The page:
# In normal hypothesis testing, why do we not use $H_0$ in construction of the estimate of $\sigma^2?$

In the normal hypothesis testing we teach in basic stats, why do we not use $$H_0 = \mu_0$$ in construction of the estimate for $$\sigma^2$$? E.g., $$\frac{1}{n}\sum_{i = 1}^n(x_i - \mu_{0})^2$$?

It would seem necessary to do something like this in construction of a likelihood ratio...

Is this a handwaving approximation because of $$t$$-testing? I.e., $$\frac{(n-1)s^2}{\sigma^2} \sim \chi_{n-1}^2$$, and $$\frac{Z}{\chi_{n-1}^2} \sim t_{n-1}$$?

This is an interesting question! Assuming that the $$n$$-dimensional vector $$x$$ has each entry $$x_i \stackrel{iid}{\sim} \mathcal{N}(\mu, \sigma^2)$$, then it is true that the sample mean $$\bar{x} = \frac{1}{n} \sum_{i=1}^n x_i$$ is independent of the sample variance $$\frac{1}{n-1} \sum_{i=1}^n (x_i - \bar{x})^2$$, while it is not true that the sample mean $$\bar{x}$$ is independent of the estimator under the null $$\frac{1}{n} \sum_{i=1}^n (x_i - \mu_0)^2$$. This independence is required for the numerator and denominator of the $$t$$-statistic.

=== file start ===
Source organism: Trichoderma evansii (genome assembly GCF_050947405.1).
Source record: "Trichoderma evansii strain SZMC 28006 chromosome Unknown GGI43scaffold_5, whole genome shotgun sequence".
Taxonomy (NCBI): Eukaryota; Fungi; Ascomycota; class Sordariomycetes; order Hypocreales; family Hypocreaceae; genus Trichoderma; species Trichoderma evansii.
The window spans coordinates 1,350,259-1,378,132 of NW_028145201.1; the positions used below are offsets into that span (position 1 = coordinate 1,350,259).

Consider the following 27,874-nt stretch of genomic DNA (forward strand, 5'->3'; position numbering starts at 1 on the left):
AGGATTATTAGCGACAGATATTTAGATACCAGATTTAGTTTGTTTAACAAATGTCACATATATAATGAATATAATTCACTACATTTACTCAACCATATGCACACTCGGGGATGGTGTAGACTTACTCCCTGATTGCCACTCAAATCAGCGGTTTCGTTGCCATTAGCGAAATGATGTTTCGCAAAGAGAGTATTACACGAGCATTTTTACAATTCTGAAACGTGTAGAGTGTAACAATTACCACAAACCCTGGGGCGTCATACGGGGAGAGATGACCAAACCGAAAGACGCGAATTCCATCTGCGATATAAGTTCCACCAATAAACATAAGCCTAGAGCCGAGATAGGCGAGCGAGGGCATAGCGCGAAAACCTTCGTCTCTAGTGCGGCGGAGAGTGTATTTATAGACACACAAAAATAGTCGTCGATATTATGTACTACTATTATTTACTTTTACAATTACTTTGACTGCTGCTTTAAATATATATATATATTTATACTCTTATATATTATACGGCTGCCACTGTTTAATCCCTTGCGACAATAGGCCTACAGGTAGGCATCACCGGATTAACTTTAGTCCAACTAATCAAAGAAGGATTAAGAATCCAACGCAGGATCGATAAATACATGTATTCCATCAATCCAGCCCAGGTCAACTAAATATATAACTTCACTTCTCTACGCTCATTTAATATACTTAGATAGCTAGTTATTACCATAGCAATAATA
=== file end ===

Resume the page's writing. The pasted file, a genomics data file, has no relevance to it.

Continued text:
• +1 -- but I don't think this is the correct reason. Your logic is that one chooses a test and then chooses a statistic to make the test work, but that's a reversal of what should happen: if a better test can be constructed that accounts for this (small) correlation, then why not use it? The real reason, IMHO, is that basing the estimate of $\sigma^2$ on the assumed value of $\mu_0$ leads to a (substantially) less powerful test. This is intuitive, because under the alternative hypothesis $\mu=\mu_A$ the estimate is increased by $(\mu-\mu_A)^2,$ making it difficult to detect a difference.